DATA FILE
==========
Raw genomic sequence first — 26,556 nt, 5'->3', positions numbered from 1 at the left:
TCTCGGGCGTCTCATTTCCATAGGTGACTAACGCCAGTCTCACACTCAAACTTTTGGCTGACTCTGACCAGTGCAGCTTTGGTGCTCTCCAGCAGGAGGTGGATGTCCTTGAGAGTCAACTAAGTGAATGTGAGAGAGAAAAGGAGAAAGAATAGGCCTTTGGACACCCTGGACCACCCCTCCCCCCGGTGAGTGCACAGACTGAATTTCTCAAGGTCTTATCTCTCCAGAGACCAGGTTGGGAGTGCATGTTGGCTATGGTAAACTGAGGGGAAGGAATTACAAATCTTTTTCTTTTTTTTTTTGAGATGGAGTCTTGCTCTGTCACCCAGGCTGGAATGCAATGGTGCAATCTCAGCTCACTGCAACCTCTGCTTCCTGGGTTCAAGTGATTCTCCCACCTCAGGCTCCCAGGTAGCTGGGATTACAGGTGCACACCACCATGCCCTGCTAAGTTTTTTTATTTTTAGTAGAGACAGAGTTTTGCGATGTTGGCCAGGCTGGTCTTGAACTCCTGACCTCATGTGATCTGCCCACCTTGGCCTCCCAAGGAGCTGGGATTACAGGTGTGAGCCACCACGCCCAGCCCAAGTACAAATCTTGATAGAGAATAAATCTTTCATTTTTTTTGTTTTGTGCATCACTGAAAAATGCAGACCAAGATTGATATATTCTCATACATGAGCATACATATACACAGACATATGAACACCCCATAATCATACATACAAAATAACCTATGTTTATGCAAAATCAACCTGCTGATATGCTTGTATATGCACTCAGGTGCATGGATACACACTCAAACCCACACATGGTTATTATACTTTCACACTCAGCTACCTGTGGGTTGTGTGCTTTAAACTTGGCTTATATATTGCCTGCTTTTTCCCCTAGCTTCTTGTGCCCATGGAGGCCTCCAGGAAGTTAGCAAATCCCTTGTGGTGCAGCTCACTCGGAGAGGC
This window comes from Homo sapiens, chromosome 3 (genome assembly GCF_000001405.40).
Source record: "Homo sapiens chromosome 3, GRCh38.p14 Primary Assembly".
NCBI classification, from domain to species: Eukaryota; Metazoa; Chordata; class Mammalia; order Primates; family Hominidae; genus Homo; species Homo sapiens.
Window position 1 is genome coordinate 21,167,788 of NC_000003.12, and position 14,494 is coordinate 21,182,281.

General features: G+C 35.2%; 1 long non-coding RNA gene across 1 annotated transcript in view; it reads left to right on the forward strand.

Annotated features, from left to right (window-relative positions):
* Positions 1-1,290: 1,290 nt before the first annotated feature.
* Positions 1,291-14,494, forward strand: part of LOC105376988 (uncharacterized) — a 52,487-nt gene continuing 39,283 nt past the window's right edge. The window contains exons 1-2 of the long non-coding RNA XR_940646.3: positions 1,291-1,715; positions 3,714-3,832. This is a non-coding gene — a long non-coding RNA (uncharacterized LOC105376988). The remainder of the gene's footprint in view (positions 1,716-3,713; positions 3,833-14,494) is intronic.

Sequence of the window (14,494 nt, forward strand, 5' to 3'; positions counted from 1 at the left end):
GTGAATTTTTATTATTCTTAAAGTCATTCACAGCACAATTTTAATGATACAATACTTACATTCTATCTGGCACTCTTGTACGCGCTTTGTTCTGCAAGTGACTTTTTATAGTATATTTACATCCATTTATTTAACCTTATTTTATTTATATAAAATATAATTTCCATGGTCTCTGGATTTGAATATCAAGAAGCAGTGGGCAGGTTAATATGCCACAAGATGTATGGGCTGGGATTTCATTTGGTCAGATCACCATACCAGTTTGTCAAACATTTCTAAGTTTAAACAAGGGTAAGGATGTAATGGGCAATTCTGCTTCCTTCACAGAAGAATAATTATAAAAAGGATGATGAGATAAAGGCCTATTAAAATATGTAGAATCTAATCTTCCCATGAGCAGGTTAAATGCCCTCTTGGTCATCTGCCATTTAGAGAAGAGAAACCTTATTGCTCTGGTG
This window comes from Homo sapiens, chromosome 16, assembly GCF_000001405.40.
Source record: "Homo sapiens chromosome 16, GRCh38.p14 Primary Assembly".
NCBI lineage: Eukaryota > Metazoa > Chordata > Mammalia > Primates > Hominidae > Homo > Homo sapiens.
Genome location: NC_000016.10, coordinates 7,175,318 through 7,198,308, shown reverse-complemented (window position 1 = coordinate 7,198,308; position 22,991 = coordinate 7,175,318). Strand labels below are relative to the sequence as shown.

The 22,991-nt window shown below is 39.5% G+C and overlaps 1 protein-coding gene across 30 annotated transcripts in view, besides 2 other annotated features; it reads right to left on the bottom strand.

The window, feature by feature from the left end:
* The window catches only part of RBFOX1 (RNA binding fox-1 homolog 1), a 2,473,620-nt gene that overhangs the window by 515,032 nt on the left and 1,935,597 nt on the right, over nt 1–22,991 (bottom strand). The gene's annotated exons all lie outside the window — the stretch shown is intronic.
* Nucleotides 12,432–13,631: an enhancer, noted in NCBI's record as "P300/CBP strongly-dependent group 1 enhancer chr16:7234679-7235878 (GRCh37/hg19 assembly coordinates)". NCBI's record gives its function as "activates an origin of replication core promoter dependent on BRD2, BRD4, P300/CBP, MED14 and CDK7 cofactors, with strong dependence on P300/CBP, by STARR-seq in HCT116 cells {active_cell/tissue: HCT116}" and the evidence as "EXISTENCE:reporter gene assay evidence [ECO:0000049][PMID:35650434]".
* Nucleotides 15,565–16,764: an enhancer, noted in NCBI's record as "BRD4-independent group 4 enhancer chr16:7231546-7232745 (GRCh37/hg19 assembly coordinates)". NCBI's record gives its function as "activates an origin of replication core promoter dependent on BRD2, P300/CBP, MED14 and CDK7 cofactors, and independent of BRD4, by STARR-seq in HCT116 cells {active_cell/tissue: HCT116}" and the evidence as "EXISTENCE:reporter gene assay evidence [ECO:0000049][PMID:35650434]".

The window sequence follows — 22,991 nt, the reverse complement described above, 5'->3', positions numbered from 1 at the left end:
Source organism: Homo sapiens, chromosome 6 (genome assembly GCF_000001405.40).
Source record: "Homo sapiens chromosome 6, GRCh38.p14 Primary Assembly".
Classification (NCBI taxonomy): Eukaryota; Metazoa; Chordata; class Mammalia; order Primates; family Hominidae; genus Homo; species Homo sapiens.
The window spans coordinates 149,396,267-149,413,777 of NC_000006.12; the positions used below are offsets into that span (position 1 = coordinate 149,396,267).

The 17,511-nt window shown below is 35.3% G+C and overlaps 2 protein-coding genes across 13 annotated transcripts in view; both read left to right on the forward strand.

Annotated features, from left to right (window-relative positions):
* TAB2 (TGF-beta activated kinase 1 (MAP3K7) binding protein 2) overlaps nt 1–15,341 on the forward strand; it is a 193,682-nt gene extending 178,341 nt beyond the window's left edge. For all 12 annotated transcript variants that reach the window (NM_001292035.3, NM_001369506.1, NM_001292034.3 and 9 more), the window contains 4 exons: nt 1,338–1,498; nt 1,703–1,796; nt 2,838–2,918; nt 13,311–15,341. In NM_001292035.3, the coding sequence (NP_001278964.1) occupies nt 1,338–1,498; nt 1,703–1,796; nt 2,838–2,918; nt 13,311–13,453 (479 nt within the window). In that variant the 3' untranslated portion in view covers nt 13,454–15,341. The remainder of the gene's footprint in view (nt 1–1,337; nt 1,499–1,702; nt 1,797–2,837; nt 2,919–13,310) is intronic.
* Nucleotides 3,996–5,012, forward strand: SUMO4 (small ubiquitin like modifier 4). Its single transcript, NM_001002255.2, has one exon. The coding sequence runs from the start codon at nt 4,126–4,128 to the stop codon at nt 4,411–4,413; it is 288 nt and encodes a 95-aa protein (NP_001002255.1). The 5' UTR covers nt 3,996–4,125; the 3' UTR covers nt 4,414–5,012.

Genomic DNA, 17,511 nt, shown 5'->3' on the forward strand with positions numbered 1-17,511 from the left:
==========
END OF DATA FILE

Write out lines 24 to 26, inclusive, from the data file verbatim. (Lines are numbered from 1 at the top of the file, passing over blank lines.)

Source record: "Homo sapiens chromosome 6, GRCh38.p14 Primary Assembly".
Classification (NCBI taxonomy): Eukaryota; Metazoa; Chordata; class Mammalia; order Primates; family Hominidae; genus Homo; species Homo sapiens.
The window spans coordinates 149,396,267-149,413,777 of NC_000006.12; the positions used below are offsets into that span (position 1 = coordinate 149,396,267).